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Division of Marketing and Development
Florida Department of Agriculture and Consumer Services
Mayo Building, M-9
407 South Calhoun Street
Tallahassee, FL 32399-0800
(850) 617-7300

Florida Department of Agriculture and Consumer Services
Adam H. Putnam, Commissioner

The Week in Florida Agriculture

April 27 - May 3, 2009

This Week In Florida Agriculture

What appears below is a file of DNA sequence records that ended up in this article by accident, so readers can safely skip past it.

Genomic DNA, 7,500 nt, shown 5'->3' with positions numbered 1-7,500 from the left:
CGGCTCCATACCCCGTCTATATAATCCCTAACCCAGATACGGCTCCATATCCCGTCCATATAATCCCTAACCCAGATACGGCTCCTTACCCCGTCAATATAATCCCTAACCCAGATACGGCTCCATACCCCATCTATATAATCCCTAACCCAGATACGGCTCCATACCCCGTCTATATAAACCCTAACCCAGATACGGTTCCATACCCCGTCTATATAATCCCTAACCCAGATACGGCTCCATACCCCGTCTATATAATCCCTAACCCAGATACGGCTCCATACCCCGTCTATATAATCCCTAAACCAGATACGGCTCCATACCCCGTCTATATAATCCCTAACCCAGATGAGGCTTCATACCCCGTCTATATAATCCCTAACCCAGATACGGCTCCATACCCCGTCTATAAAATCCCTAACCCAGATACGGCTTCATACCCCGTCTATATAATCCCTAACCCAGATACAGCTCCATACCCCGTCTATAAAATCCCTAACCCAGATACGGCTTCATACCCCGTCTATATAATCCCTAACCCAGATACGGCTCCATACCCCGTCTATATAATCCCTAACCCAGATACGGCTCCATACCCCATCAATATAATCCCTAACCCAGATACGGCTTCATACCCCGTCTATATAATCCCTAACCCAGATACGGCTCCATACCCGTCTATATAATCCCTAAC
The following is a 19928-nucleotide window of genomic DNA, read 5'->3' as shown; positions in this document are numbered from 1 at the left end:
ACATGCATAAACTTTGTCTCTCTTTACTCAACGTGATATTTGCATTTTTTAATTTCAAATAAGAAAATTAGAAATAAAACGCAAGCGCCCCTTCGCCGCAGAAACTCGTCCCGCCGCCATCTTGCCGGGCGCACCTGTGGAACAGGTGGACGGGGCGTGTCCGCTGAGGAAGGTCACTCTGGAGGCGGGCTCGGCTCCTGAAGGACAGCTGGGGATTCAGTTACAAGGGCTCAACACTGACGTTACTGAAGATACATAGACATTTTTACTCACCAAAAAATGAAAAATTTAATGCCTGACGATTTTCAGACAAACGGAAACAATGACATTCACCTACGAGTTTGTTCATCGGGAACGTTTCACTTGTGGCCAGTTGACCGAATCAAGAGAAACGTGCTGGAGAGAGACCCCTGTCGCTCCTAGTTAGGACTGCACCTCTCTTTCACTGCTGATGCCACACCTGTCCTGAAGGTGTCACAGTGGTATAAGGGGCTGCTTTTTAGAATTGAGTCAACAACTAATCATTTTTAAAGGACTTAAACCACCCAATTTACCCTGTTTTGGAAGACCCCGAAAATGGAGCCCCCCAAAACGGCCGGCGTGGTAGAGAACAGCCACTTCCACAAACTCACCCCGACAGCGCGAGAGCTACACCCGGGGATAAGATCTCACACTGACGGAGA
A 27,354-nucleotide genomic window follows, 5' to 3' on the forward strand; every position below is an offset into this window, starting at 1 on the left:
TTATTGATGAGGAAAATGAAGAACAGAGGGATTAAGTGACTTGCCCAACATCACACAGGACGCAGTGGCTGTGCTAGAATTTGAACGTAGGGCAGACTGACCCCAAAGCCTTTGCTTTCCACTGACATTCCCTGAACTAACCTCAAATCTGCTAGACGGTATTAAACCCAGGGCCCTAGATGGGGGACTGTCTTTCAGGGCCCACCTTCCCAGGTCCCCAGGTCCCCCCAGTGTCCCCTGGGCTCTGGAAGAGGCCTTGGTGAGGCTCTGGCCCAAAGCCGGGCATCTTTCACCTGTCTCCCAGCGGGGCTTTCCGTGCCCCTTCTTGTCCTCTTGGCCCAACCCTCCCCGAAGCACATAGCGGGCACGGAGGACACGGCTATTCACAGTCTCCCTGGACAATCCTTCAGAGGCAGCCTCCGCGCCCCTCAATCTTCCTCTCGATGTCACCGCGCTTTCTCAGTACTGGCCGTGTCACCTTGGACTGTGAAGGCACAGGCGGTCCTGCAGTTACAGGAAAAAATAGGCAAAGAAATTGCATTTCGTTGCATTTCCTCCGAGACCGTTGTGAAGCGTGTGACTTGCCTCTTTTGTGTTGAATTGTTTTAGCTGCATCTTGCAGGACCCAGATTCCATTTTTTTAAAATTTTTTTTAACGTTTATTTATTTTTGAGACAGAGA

Peanut planting is 26 percent complete. Previously soggy Panhandle fields have begun to dry, allowing growers to plant crops. Limited vegetable planting under way in the Panhandle. Late April storms with wind and hail damaged some squash and cucumbers around Palatka. Most broccoli harvesting is finished. Some cabbage still being harvested in the tri-county area. Potato yield and quality are reported to be lower than last year. Potato harvesting in southern locations is concluding. Potato harvest is beginning in the north central region. Blueberry harvest continues. Tomato harvesting continues. Harvest of beans, squash, sweet corn, eggplant and tomatoes continues in South Florida. Seafood: Red grouper, golden tilefish and vermillion snapper are plentiful. Vegetables: Okra and cantaloupe harvest is under way. Peppers, cucumbers, celery, radishes, endive, escarole, collard greens and watermelon are being marketed. Livestock and Pastures: Drought is causing pasture condition to decline. In the Panhandle, pasture condition is poor to excellent. Pastures have greened up. Livestock are grazing down the pasture. Cattle condition is poor to excellent. In the north and central areas, pasture condition ranges from very poor to excellent, with most in poor condition. Pasture condition has deteriorated due to drought. Cattle condition is very poor to good, with most cattle in poor condition. Some cows are losing weight due to poor pasture. Pasture condition in the southwest is very poor to good, with most poor to good. Pastures are very short and in some cases the grass is practically gone due to lack of rainfall. Statewide, cattle condition was very poor to excellent, with most in fair condition. Citrus: The entire complete citrus belt is very warm and dry with little or no rainfall. Temperatures ranged from the high 80s to low 90s during the day and the 60s and 70s at night. All areas are experiencing drought conditions ranging from severe to extreme. The dry weather continues to affect surface soil moisture and trees. Slight tree wilt reported during the heat of the day. As drought conditions continue, varying stages of water restrictions are in effect. Next year’s fruit is pea size on late oranges and marble size on early oranges. Grapefruit is slightly larger. Irrigation continues, but other production practices are limited. Packing of grapefruit and Valencia oranges continues in small quantities. Some packinghouses expect to stop running fruit within the next two weeks. Despite the high juice inventory, picking of Valencia oranges for processing remains very active. Harvest for honey tangerines, early oranges, and Temples is nearly over for the season.

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